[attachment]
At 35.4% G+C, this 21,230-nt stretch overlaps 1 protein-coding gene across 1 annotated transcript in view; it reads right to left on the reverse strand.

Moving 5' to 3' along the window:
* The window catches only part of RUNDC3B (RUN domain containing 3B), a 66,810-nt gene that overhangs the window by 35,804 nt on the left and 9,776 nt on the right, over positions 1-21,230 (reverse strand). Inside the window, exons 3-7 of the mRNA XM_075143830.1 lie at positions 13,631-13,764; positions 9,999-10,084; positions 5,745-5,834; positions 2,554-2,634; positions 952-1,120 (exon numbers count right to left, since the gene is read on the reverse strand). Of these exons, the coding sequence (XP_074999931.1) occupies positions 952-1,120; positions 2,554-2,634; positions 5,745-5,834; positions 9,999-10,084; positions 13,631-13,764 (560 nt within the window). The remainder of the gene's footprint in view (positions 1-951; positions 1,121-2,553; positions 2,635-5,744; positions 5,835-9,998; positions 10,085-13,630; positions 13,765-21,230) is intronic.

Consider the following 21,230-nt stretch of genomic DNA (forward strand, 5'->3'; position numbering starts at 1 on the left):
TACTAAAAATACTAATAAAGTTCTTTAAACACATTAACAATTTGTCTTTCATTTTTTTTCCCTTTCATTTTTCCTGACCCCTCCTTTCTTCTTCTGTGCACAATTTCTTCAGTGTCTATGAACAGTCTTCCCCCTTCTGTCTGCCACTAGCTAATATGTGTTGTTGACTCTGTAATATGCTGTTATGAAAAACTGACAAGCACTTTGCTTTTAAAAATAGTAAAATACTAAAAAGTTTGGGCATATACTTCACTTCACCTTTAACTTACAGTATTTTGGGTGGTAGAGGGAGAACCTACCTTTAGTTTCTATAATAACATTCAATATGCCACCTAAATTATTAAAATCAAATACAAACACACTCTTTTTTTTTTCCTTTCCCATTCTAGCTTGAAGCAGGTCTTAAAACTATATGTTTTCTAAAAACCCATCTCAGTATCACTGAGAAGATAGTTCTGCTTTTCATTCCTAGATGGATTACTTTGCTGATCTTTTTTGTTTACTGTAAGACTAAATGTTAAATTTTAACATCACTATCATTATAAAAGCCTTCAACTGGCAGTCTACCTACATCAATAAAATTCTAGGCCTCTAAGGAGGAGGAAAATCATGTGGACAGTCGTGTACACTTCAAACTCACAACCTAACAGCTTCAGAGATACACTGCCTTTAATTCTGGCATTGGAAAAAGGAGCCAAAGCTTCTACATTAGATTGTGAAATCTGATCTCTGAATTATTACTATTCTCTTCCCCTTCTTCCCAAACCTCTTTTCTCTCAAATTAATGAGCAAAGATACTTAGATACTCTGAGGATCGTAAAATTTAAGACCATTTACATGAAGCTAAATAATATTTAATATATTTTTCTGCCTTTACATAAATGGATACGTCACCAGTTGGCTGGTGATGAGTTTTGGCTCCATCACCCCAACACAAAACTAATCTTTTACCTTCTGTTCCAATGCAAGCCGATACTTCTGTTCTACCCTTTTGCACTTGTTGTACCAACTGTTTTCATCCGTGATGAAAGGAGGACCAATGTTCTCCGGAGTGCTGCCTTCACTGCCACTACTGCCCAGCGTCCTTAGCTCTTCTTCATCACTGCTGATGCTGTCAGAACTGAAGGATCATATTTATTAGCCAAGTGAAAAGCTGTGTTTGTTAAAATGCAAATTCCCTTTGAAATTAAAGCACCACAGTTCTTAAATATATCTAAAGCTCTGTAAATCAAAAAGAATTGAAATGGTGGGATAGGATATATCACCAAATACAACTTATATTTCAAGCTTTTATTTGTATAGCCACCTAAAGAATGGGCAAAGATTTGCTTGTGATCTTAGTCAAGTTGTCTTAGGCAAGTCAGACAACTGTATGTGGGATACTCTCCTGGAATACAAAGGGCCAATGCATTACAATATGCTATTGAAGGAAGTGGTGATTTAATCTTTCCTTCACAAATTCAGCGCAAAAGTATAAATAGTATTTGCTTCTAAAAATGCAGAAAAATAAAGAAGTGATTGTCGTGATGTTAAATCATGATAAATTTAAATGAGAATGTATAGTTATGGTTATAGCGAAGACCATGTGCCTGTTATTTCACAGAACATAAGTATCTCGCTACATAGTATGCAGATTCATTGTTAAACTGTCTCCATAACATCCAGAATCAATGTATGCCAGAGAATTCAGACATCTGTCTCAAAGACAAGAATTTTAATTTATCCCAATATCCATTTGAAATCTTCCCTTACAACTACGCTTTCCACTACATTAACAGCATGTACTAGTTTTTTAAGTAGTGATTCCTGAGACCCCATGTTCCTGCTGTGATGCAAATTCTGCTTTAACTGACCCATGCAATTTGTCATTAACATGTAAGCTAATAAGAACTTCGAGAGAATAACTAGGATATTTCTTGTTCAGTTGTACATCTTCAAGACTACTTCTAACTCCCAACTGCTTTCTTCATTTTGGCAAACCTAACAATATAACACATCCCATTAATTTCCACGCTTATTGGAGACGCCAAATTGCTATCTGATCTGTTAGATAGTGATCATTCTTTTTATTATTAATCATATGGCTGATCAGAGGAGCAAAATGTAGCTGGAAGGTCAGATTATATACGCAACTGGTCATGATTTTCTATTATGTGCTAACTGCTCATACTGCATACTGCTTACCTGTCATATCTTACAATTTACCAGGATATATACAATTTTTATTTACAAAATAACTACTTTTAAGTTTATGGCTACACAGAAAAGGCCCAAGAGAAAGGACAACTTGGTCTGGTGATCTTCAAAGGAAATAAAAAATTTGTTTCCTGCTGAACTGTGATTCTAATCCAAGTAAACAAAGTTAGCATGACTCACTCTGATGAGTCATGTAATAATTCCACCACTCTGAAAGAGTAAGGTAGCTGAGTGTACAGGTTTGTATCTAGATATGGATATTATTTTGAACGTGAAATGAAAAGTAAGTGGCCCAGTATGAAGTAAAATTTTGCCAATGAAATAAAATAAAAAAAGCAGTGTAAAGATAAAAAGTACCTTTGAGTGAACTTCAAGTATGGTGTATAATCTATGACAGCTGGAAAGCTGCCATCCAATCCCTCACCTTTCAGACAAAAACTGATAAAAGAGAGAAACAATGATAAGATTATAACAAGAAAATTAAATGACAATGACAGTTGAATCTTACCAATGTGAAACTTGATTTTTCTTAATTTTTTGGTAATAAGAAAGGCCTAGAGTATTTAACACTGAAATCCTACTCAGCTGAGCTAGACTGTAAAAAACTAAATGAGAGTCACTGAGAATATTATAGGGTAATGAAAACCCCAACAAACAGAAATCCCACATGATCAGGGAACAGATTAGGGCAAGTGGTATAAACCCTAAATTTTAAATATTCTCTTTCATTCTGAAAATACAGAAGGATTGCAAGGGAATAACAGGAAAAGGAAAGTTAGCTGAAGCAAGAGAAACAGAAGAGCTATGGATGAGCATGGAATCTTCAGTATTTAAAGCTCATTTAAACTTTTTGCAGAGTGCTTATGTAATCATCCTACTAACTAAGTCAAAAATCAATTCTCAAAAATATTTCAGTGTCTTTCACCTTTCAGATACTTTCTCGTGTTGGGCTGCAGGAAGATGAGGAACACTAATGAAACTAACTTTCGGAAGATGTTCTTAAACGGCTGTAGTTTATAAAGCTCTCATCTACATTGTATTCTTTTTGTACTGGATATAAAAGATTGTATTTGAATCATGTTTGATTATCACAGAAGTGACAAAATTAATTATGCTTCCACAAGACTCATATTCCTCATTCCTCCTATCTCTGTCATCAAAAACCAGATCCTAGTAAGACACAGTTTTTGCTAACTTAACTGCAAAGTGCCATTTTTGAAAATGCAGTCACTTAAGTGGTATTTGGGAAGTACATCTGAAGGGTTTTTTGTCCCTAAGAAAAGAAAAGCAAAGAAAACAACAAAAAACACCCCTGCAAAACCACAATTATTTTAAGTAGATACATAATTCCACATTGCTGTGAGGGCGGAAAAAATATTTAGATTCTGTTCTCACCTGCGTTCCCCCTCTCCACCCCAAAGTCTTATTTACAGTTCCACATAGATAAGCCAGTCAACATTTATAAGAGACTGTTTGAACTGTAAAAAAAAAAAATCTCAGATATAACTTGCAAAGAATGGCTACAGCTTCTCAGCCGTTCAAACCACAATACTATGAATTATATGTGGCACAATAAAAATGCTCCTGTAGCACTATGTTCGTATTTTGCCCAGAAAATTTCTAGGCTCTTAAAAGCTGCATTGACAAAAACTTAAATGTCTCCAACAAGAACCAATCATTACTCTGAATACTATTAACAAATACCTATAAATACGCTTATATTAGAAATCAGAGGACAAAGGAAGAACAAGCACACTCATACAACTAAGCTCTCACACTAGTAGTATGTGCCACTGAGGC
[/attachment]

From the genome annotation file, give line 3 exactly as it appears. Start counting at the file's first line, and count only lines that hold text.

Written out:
* The window catches only part of RUNDC3B (RUN domain containing 3B), a 66,810-nt gene that overhangs the window by 35,804 nt on the left and 9,776 nt on the right, over positions 1-21,230 (reverse strand). Inside the window, exons 3-7 of the mRNA XM_075143830.1 lie at positions 13,631-13,764; positions 9,999-10,084; positions 5,745-5,834; positions 2,554-2,634; positions 952-1,120 (exon numbers count right to left, since the gene is read on the reverse strand). Of these exons, the coding sequence (XP_074999931.1) occupies positions 952-1,120; positions 2,554-2,634; positions 5,745-5,834; positions 9,999-10,084; positions 13,631-13,764 (560 nt within the window). The remainder of the gene's footprint in view (positions 1-951; positions 1,121-2,553; positions 2,635-5,744; positions 5,835-9,998; positions 10,085-13,630; positions 13,765-21,230) is intronic.